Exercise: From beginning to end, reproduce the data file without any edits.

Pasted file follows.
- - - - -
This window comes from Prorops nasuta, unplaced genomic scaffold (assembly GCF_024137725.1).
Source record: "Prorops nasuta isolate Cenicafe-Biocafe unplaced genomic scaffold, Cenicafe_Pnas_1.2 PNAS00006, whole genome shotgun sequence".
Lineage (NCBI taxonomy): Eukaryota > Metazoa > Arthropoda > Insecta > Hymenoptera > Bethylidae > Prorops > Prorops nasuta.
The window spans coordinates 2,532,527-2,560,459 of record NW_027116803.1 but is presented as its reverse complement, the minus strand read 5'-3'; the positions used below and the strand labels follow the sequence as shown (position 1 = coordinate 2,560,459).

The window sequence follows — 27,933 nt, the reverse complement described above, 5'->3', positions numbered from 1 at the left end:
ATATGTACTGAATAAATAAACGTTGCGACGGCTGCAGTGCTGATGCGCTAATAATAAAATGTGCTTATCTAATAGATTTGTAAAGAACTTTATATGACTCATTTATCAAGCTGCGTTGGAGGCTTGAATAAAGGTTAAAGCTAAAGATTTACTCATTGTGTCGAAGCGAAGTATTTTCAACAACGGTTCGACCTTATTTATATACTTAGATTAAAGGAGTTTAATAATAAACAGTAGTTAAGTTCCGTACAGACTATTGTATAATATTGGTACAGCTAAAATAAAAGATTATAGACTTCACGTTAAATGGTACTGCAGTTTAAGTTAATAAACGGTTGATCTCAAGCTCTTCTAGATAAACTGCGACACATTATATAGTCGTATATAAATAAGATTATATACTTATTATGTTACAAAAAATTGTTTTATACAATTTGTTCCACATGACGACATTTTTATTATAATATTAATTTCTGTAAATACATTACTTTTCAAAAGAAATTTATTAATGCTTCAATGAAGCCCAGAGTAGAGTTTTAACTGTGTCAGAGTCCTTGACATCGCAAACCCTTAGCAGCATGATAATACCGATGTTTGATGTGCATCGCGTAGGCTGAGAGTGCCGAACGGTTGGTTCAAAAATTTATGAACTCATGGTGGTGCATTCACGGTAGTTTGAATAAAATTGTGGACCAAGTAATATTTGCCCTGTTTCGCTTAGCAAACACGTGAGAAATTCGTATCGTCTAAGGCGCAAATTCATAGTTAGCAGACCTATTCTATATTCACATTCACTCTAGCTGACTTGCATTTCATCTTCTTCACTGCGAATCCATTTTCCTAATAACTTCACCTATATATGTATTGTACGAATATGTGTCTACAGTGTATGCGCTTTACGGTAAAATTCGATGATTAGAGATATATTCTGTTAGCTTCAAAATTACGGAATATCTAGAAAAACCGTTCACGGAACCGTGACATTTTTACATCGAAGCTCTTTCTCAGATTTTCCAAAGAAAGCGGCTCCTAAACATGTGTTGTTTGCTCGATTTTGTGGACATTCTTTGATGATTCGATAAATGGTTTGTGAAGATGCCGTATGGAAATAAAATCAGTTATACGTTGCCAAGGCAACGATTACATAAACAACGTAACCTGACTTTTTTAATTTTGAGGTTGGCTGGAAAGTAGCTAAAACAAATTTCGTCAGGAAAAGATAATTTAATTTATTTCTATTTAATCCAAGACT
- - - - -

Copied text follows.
This window comes from Prorops nasuta, unplaced genomic scaffold (assembly GCF_024137725.1).
Source record: "Prorops nasuta isolate Cenicafe-Biocafe unplaced genomic scaffold, Cenicafe_Pnas_1.2 PNAS00006, whole genome shotgun sequence".
Lineage (NCBI taxonomy): Eukaryota > Metazoa > Arthropoda > Insecta > Hymenoptera > Bethylidae > Prorops > Prorops nasuta.
The window spans coordinates 2,532,527-2,560,459 of record NW_027116803.1 but is presented as its reverse complement, the minus strand read 5'-3'; the positions used below and the strand labels follow the sequence as shown (position 1 = coordinate 2,560,459).

The window sequence follows — 27,933 nt, the reverse complement described above, 5'->3', positions numbered from 1 at the left end:
ATATGTACTGAATAAATAAACGTTGCGACGGCTGCAGTGCTGATGCGCTAATAATAAAATGTGCTTATCTAATAGATTTGTAAAGAACTTTATATGACTCATTTATCAAGCTGCGTTGGAGGCTTGAATAAAGGTTAAAGCTAAAGATTTACTCATTGTGTCGAAGCGAAGTATTTTCAACAACGGTTCGACCTTATTTATATACTTAGATTAAAGGAGTTTAATAATAAACAGTAGTTAAGTTCCGTACAGACTATTGTATAATATTGGTACAGCTAAAATAAAAGATTATAGACTTCACGTTAAATGGTACTGCAGTTTAAGTTAATAAACGGTTGATCTCAAGCTCTTCTAGATAAACTGCGACACATTATATAGTCGTATATAAATAAGATTATATACTTATTATGTTACAAAAAATTGTTTTATACAATTTGTTCCACATGACGACATTTTTATTATAATATTAATTTCTGTAAATACATTACTTTTCAAAAGAAATTTATTAATGCTTCAATGAAGCCCAGAGTAGAGTTTTAACTGTGTCAGAGTCCTTGACATCGCAAACCCTTAGCAGCATGATAATACCGATGTTTGATGTGCATCGCGTAGGCTGAGAGTGCCGAACGGTTGGTTCAAAAATTTATGAACTCATGGTGGTGCATTCACGGTAGTTTGAATAAAATTGTGGACCAAGTAATATTTGCCCTGTTTCGCTTAGCAAACACGTGAGAAATTCGTATCGTCTAAGGCGCAAATTCATAGTTAGCAGACCTATTCTATATTCACATTCACTCTAGCTGACTTGCATTTCATCTTCTTCACTGCGAATCCATTTTCCTAATAACTTCACCTATATATGTATTGTACGAATATGTGTCTACAGTGTATGCGCTTTACGGTAAAATTCGATGATTAGAGATATATTCTGTTAGCTTCAAAATTACGGAATATCTAGAAAAACCGTTCACGGAACCGTGACATTTTTACATCGAAGCTCTTTCTCAGATTTTCCAAAGAAAGCGGCTCCTAAACATGTGTTGTTTGCTCGATTTTGTGGACATTCTTTGATGATTCGATAAATGGTTTGTGAAGATGCCGTATGGAAATAAAATCAGTTATACGTTGCCAAGGCAACGATTACATAAACAACGTAACCTGACTTTTTTAATTTTGAGGTTGGCTGGAAAGTAGCTAAAACAAATTTCGTCAGGAAAAGATAATTTAATTTATTTCTATTTAATCCAAGACT